Posted by Alex Hodor-Lee
An online petition is circulating among students, demanding that the College raise its minimum wage standard commensurate with New York State's newly passed minimum wage laws.
Amanda Seres '14, the SGA Senate secretary posted the petition on Change.com and it has since been disseminated through Facebook.
In her petition Seres writes, "Although nonprofitmaking institutions may elect to abide by the New York State minimum wage standards, Skidmore College is a 501(c)(3) nonprofitmaking institution and has elected exemption from coverage under the minimum wage order," continuing "Skidmore College work study students are therefore exempt from the state minimum wage order and may be paid less than the new state minimum wage."
Seres called the College's choice not to pay work-study in line with the newly designed minimum wage legislation "deplorable."
In March 2013, the New York State legislature and Governor Cuomo struck a deal that will see the state's minimum wage increase to $9 by the end of 2015. Seres cites the new legislation as rationale for increasing student work-study wages.
Approximately 18 percent of the Skidmore population is currently earning federal work-study dollars, says Lisa Lessard, who is assistant director of the office of Financial Aid. The Federal Work-Study Program is a mechanism of the Free Application for Federal Student Aid (FAFSA) and, as such, requires that Colleges pay students in accordance with the federal, not state, minimum wage.
Concomitant with state efforts, a national debate is ensuing with Democratic politicians and the White House in an ongoing attempt to raise the federal minimum wage from $7.25 to $10.10 an hour. However, their initiative is impeded by Republican leaders, who contend such a move would result in large-scale job loss. If the federal minimum wage were raised, it would require Skidmore College and nonprofit institutions across the country to meet the new standard.
Aside from students enrolled in Federal Work-Study, approximately 31 percent of the student population recieve Skidmore work-study dollars-the distinction is that these students (often writing center tutors or professors' or department assistants) are not tied to need-based programs.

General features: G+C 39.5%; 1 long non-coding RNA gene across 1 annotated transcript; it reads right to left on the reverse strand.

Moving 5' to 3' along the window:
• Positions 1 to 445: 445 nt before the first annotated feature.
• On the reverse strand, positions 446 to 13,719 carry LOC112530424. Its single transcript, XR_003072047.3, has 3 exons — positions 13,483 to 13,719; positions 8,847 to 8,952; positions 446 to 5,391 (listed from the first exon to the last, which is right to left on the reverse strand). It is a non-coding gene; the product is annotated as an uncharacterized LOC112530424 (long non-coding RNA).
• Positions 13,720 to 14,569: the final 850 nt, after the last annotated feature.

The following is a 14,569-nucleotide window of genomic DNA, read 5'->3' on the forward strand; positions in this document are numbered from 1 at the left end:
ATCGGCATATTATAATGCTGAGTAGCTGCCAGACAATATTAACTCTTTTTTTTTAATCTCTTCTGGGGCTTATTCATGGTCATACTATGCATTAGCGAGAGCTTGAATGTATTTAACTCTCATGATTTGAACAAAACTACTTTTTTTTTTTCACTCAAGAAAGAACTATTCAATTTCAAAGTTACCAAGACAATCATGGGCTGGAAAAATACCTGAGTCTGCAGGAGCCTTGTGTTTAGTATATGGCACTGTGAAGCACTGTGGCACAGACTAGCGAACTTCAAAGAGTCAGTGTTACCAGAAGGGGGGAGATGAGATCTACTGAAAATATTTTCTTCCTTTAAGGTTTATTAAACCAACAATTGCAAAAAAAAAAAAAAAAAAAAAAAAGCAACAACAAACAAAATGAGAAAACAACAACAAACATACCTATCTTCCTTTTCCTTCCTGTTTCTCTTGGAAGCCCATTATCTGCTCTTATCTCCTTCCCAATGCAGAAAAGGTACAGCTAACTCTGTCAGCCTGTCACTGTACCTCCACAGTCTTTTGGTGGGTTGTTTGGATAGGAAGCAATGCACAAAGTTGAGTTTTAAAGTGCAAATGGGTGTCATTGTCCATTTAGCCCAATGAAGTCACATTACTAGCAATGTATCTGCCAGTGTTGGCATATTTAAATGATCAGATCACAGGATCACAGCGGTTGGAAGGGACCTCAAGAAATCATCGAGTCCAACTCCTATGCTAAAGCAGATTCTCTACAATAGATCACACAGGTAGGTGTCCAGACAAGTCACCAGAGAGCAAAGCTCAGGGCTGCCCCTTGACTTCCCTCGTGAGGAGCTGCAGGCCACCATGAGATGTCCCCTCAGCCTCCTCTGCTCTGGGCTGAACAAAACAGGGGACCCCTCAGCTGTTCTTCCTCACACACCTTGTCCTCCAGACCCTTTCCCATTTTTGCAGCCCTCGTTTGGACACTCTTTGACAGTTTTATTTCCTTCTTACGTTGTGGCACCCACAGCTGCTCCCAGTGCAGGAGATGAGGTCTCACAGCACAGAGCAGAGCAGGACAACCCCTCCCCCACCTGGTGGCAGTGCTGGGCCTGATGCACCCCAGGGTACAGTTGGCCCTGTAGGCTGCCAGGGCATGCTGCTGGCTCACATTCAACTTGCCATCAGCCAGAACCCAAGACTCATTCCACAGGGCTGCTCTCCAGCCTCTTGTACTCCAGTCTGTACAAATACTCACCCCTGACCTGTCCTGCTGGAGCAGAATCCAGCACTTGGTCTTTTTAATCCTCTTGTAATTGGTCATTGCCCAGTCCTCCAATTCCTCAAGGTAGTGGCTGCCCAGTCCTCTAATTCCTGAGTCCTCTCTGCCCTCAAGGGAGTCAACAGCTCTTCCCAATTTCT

"Each year approximately 1,300 students are employed through the Student Employment Program." Lessard says. "Skidmore offers 10 Hourly Pay Levels for students ranging from $7.25, the Federal minimum wage and going up to $10.50."
Nick Masiero, a freshman, buses tables in the dining hall. An entry-level position, not uncommon for freshmen, Masiero makes $8.25-one dollar more than the federal minimum wage.
While that figure seems generous, it doesn't reveal how many students are paid below the current State minimum wage, "Approximately 24% of students earning federal and Skidmore work study dollars are currently at a pay rate less than $8.00 per hour."
"So if you are tutor making $9.00 per hour right now, that may seem like a lot of money because it is significantly higher than [federal minimum wage]." Seres observes. "But in reality, you are making $9 per hour because the college deemed that the skill level required for your job merits pay of $1.75 per hour above the minimum wage, so with the minimum wage raised, all other students deserve raises accordingly."
Though Seres wrote the petition, she has had support from her colleagues in the SGA and issue will likely come to the Senate floor next Monday.
"We on senate started thinking about the issue of minimum wage. I wrote a resolution for support to increase minimum wages. We believed Change.org was the best medium to get students involved and noticed," Senator Britt Dorfman '14, told The Skidmore News.
Seres calls support like Dorfman's "invaluable" because "administrators are much more regularly accessible to [The SGA's Executive Committee] members than with regular students."
Other colleges, similar to Skidmore, have similar student wage structures. Vassar College does not meet New York State's minimum wage standard, minimum wage is $8 per hour (though students cannot earn more beyond the $10 an hour ceiling). Middlebury's minimum wage--effective Jan. 1--is $8.75; their wage ceiling is $10.55. At Swarthmore College, students minimum hourly wage is $8.80, though their student-earning ceiling is $9.44 per hour. At these Colleges the wage ceiling is lower, but the floor is higher.
Since being published on Friday, the petition garnered close to 300 signatures; the end goal is 2,000. (On Wednesday night someone in the Washington, D.C. area anonymously paid to promote the page, boosting it to the front-page Change.com users who have signed a petition related to income inequality or labor/wage issues.)
Many students are dependent on work-study programs and Seres' petition reveals a human element not captured in the very technical debate over raising the College's minimum wage.
"Skidmore's diverse socioeconomic environment includes students who require federal work study as part of their financial aid packages and whose on-campus employment is their primary source of income," continuing, "Some students go days without substantial meals while they wait for their biweekly work study paychecks to arrive."
Those who signed the virtual petition were allowed a space to publicly post their reasons for signing. Many students blasted the College. Some cited their financial hardships, while others invoked legal rationale.
But in signing, one person wrote simply, "The right thing to do."